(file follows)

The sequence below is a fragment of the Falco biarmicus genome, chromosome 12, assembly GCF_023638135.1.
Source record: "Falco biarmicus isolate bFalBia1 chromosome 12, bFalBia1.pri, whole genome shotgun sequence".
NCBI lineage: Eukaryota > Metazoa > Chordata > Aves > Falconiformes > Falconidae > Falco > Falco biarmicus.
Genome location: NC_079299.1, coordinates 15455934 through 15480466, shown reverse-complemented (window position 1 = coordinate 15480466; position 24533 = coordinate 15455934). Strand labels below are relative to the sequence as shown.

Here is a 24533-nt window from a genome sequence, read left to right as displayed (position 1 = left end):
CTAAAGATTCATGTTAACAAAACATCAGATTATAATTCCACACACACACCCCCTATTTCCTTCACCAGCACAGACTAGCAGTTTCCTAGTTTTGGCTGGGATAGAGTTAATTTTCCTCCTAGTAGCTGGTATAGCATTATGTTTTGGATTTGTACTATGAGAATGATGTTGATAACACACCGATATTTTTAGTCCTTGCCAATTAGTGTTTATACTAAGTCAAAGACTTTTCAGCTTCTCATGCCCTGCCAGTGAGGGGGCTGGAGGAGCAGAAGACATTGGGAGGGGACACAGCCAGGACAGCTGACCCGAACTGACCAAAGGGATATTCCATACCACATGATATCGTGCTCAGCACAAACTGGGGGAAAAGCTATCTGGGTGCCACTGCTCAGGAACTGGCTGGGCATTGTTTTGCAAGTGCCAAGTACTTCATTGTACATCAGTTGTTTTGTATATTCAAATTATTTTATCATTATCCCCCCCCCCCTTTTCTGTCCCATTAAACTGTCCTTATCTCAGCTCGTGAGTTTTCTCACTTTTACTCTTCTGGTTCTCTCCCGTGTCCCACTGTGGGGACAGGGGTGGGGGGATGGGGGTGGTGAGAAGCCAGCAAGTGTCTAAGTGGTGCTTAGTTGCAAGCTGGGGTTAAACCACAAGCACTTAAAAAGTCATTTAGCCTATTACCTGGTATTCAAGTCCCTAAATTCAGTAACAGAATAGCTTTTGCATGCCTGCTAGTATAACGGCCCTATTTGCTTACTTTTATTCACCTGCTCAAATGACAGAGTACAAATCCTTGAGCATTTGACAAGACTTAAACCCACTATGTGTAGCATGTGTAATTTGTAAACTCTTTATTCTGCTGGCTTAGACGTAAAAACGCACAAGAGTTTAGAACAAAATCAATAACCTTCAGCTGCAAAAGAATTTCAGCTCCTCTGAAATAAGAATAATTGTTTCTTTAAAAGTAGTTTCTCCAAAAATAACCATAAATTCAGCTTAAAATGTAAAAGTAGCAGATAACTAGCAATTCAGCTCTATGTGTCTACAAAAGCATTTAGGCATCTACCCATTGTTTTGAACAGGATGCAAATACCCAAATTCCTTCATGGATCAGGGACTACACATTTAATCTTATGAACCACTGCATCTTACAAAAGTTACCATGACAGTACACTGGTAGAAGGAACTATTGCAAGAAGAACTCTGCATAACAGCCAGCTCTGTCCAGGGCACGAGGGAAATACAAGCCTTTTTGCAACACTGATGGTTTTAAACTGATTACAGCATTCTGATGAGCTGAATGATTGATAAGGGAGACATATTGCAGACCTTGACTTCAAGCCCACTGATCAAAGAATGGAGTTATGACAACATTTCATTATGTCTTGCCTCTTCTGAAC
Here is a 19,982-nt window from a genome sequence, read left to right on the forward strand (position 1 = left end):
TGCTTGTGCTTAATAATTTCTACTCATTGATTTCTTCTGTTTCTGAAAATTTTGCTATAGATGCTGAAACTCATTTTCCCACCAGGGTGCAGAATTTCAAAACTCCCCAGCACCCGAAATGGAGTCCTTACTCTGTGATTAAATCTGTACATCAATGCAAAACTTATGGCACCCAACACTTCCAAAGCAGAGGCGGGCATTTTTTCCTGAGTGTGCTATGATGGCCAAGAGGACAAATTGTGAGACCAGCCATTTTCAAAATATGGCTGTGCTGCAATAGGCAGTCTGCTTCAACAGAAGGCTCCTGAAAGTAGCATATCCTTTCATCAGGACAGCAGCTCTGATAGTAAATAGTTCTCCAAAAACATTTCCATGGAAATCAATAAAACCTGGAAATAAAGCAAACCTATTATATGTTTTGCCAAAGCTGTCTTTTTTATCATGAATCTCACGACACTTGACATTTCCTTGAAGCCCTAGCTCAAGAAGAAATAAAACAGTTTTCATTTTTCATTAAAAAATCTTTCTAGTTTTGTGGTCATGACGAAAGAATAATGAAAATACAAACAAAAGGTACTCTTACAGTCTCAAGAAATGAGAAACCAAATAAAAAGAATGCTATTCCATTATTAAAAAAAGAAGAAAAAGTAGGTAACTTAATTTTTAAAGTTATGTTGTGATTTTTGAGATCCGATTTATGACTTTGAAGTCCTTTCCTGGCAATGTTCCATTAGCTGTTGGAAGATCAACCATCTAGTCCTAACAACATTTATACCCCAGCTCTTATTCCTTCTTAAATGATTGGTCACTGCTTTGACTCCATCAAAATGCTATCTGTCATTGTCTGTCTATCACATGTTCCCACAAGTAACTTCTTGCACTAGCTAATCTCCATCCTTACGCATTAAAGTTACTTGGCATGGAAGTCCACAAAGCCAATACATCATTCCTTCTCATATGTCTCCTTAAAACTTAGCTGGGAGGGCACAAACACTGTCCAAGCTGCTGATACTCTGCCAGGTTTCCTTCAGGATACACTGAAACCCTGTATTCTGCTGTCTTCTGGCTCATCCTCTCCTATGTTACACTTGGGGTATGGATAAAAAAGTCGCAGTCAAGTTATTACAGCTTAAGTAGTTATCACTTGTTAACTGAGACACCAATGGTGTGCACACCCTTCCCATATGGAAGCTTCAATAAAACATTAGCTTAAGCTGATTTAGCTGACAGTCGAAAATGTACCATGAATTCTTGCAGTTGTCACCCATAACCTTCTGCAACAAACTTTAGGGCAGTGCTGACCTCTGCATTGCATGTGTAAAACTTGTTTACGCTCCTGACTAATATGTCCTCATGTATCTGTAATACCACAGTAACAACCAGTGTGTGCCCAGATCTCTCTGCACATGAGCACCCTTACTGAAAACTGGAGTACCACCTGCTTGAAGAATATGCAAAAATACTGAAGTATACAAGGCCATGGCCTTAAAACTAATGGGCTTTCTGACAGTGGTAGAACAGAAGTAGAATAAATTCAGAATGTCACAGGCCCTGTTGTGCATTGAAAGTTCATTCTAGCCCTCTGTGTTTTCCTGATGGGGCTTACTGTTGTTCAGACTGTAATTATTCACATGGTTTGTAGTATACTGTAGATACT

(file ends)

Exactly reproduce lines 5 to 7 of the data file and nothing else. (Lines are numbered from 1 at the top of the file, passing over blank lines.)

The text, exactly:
Here is a 24533-nt window from a genome sequence, read left to right as displayed (position 1 = left end):
CTAAAGATTCATGTTAACAAAACATCAGATTATAATTCCACACACACACCCCCTATTTCCTTCACCAGCACAGACTAGCAGTTTCCTAGTTTTGGCTGGGATAGAGTTAATTTTCCTCCTAGTAGCTGGTATAGCATTATGTTTTGGATTTGTACTATGAGAATGATGTTGATAACACACCGATATTTTTAGTCCTTGCCAATTAGTGTTTATACTAAGTCAAAGACTTTTCAGCTTCTCATGCCCTGCCAGTGAGGGGGCTGGAGGAGCAGAAGACATTGGGAGGGGACACAGCCAGGACAGCTGACCCGAACTGACCAAAGGGATATTCCATACCACATGATATCGTGCTCAGCACAAACTGGGGGAAAAGCTATCTGGGTGCCACTGCTCAGGAACTGGCTGGGCATTGTTTTGCAAGTGCCAAGTACTTCATTGTACATCAGTTGTTTTGTATATTCAAATTATTTTATCATTATCCCCCCCCCCCTTTTCTGTCCCATTAAACTGTCCTTATCTCAGCTCGTGAGTTTTCTCACTTTTACTCTTCTGGTTCTCTCCCGTGTCCCACTGTGGGGACAGGGGTGGGGGGATGGGGGTGGTGAGAAGCCAGCAAGTGTCTAAGTGGTGCTTAGTTGCAAGCTGGGGTTAAACCACAAGCACTTAAAAAGTCATTTAGCCTATTACCTGGTATTCAAGTCCCTAAATTCAGTAACAGAATAGCTTTTGCATGCCTGCTAGTATAACGGCCCTATTTGCTTACTTTTATTCACCTGCTCAAATGACAGAGTACAAATCCTTGAGCATTTGACAAGACTTAAACCCACTATGTGTAGCATGTGTAATTTGTAAACTCTTTATTCTGCTGGCTTAGACGTAAAAACGCACAAGAGTTTAGAACAAAATCAATAACCTTCAGCTGCAAAAGAATTTCAGCTCCTCTGAAATAAGAATAATTGTTTCTTTAAAAGTAGTTTCTCCAAAAATAACCATAAATTCAGCTTAAAATGTAAAAGTAGCAGATAACTAGCAATTCAGCTCTATGTGTCTACAAAAGCATTTAGGCATCTACCCATTGTTTTGAACAGGATGCAAATACCCAAATTCCTTCATGGATCAGGGACTACACATTTAATCTTATGAACCACTGCATCTTACAAAAGTTACCATGACAGTACACTGGTAGAAGGAACTATTGCAAGAAGAACTCTGCATAACAGCCAGCTCTGTCCAGGGCACGAGGGAAATACAAGCCTTTTTGCAACACTGATGGTTTTAAACTGATTACAGCATTCTGATGAGCTGAATGATTGATAAGGGAGACATATTGCAGACCTTGACTTCAAGCCCACTGATCAAAGAATGGAGTTATGACAACATTTCATTATGTCTTGCCTCTTCTGAAC
Here is a 19,982-nt window from a genome sequence, read left to right on the forward strand (position 1 = left end):